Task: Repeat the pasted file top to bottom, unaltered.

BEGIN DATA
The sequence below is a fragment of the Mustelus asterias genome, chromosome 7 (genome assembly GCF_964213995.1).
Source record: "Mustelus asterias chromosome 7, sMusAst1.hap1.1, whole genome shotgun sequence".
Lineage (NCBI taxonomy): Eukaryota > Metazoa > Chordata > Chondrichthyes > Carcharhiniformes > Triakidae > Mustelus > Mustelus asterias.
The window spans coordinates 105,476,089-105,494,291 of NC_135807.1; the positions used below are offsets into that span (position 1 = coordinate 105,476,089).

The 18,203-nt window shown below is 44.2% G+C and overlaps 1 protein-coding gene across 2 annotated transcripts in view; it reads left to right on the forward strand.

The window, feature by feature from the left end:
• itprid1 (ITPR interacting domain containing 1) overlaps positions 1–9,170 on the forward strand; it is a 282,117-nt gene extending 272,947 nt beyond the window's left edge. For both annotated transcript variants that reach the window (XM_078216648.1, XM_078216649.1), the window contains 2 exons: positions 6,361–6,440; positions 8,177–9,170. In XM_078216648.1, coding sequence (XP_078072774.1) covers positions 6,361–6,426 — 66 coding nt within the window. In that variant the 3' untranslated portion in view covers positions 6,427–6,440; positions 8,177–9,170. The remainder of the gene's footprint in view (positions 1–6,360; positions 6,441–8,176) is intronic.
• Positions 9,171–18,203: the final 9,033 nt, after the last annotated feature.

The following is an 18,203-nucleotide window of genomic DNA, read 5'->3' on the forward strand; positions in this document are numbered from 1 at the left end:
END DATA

The sequence below is a fragment of the Mustelus asterias genome, chromosome 7 (genome assembly GCF_964213995.1).
Source record: "Mustelus asterias chromosome 7, sMusAst1.hap1.1, whole genome shotgun sequence".
Lineage (NCBI taxonomy): Eukaryota > Metazoa > Chordata > Chondrichthyes > Carcharhiniformes > Triakidae > Mustelus > Mustelus asterias.
The window spans coordinates 105,476,089-105,494,291 of NC_135807.1; the positions used below are offsets into that span (position 1 = coordinate 105,476,089).

The 18,203-nt window shown below is 44.2% G+C and overlaps 1 protein-coding gene across 2 annotated transcripts in view; it reads left to right on the forward strand.

The window, feature by feature from the left end:
• itprid1 (ITPR interacting domain containing 1) overlaps positions 1–9,170 on the forward strand; it is a 282,117-nt gene extending 272,947 nt beyond the window's left edge. For both annotated transcript variants that reach the window (XM_078216648.1, XM_078216649.1), the window contains 2 exons: positions 6,361–6,440; positions 8,177–9,170. In XM_078216648.1, coding sequence (XP_078072774.1) covers positions 6,361–6,426 — 66 coding nt within the window. In that variant the 3' untranslated portion in view covers positions 6,427–6,440; positions 8,177–9,170. The remainder of the gene's footprint in view (positions 1–6,360; positions 6,441–8,176) is intronic.
• Positions 9,171–18,203: the final 9,033 nt, after the last annotated feature.

The following is an 18,203-nucleotide window of genomic DNA, read 5'->3' on the forward strand; positions in this document are numbered from 1 at the left end: